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5 Financial Tips for Recent College Graduates

Robert Ingram Contributed by: Robert Ingram

financial tips for recent college graduates

Congratulations Class of 2019! This is an exciting time for recent college graduates as they begin the next phase in their lives. Some may take their first job or start along their career path, while others may continue their education. Taking this leap into the “real world” also means handling personal finances, a skill not taught often enough in school. Fortunately, by developing good financial habits early and avoiding costly mistakes, new graduates can make time an ally as they set up a solid financial future.

Here are five financial strategies to help get your post-college life on the right path:

1. Have a Spending Plan

The idea of budgeting may not sound like a lot of fun, but it doesn’t have to be a chore that keeps you from enjoying your hard-earned paycheck. Planning a monthly budget helps you control the money coming in and going out. It allows you to prioritize how you spend and save for goals like buying a home, setting up a future college fund for children, and funding your retirement.

Everyone’s budget may be a little different, but two spending categories often consume a large portion of income (especially for younger people early in their careers): housing costs and car expenses. For someone who owns a home, housing costs would include not only a mortgage payment, but also expenses like property taxes and insurance. Someone renting would have the rental cost and any rental insurance.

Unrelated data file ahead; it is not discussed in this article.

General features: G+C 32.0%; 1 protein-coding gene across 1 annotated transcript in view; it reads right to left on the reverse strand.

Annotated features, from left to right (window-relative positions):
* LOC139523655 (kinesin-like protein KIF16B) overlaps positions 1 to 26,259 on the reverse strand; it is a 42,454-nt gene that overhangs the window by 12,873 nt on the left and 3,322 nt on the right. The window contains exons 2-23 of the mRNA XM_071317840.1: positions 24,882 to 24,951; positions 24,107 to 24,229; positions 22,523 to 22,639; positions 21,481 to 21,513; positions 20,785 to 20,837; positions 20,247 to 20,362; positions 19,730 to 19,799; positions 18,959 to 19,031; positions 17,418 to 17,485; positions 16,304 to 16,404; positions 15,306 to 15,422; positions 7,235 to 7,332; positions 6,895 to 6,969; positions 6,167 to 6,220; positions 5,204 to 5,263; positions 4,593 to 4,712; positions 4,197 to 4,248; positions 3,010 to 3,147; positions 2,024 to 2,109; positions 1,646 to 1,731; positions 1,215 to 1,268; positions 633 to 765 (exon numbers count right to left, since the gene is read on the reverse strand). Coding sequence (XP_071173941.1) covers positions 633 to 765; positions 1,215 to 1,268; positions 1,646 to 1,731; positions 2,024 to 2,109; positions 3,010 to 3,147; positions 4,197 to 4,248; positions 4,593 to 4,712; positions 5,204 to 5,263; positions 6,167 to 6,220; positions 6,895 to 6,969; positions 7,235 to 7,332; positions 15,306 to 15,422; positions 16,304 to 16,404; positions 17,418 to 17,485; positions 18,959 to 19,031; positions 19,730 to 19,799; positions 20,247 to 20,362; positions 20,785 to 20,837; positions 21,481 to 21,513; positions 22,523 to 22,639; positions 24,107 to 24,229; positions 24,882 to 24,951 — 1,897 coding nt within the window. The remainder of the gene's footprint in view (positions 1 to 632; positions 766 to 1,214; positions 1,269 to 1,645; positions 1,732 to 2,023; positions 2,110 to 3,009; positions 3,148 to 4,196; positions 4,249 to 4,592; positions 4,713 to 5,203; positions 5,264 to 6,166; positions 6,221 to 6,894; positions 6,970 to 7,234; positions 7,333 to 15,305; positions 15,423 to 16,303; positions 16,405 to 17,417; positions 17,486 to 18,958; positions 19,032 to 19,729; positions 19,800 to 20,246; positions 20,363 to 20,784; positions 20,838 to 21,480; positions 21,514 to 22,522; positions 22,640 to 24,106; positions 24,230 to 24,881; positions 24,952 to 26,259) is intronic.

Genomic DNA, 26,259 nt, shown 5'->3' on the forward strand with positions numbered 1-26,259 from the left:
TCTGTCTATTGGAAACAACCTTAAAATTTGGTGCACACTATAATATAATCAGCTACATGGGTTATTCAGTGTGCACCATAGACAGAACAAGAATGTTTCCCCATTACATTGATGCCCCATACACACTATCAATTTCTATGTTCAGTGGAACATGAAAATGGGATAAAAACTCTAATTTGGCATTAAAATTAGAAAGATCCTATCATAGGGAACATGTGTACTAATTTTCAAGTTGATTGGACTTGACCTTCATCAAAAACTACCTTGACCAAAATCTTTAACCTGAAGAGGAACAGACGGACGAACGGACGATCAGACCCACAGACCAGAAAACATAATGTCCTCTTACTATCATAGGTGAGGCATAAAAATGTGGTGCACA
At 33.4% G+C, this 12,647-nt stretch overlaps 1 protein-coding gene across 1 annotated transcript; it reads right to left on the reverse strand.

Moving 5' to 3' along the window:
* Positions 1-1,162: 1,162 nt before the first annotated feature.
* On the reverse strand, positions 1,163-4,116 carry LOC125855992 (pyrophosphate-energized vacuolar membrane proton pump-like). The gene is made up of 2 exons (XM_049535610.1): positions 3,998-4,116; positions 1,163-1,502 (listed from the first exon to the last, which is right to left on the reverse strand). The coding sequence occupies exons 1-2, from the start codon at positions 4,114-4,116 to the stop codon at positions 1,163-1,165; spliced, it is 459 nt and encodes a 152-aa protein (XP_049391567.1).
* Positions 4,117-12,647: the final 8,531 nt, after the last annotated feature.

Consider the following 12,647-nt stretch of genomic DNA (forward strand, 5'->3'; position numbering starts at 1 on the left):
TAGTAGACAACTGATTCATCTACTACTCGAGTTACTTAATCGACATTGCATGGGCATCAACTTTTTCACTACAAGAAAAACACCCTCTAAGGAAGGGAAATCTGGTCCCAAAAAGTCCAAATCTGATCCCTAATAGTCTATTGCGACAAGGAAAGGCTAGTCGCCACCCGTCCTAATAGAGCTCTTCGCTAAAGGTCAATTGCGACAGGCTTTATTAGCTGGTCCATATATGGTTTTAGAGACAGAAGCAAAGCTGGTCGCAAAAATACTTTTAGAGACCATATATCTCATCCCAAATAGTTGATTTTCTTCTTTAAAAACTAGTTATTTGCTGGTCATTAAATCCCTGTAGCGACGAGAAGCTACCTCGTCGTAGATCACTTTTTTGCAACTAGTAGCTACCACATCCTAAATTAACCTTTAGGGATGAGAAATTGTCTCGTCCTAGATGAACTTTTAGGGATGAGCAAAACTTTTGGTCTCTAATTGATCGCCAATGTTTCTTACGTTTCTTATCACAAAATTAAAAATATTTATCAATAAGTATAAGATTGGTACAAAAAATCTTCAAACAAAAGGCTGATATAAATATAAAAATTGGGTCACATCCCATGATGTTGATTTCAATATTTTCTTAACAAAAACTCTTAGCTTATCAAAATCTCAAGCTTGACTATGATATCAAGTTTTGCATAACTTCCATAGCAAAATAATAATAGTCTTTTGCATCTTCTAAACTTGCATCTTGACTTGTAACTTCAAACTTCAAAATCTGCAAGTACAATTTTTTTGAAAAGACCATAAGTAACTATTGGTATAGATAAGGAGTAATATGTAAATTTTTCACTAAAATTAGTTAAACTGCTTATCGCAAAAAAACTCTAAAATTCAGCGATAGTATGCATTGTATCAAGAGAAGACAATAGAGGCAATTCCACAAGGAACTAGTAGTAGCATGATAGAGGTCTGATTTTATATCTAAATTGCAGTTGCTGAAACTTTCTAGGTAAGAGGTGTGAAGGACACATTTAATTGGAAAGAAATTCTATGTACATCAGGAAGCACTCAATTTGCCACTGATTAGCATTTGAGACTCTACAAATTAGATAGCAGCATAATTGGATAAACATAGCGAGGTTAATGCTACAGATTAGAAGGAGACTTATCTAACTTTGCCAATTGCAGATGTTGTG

Consider these general guidelines:

  • A common rule of thumb is that your housing costs should not exceed about 30% of your gross income. In reality, this percentage could be a bit high if you have student loans, or if you want more discretionary income to save and for other spending. Housing costs closer to 20% is ideal.

  • A car payment and other consumer debt, like a credit card payment, can quickly eat into a monthly budget. While you may have unique spending and saving goals, a good guideline is to keep your total housing costs and consumer debt payments all within about 35% of your gross income.

2. Stash Some Cash for Emergencies

We all know that unexpected events may add unplanned expenses or changes to your budget. For example, an expensive car or home repair, a medical bill, or even a temporary loss of income can cause major financial setbacks.

Start setting aside a regular cash reserve or “rainy day” fund for emergencies or even future opportunities. Consider building up to six months’ worth of your most essential expenses. This may seem daunting at first, but make a plan to save this over time (even a few years). Set goals and milestones along the way, such as saving the first $1,000, then one months’ expenses, three months’ expenses, and so on, until you reach your ultimate goal.

3. Build Your Credit and Control Debt

Establishing a good credit history helps you qualify for mortgages and car loans at the favorable interest rates and gets you lower rates on insurance premiums, utilities, or small business loans. Paying your bills on time and limiting the amount of your outstanding debt will go a long way toward building your credit rating. What goes into your credit score? Click here.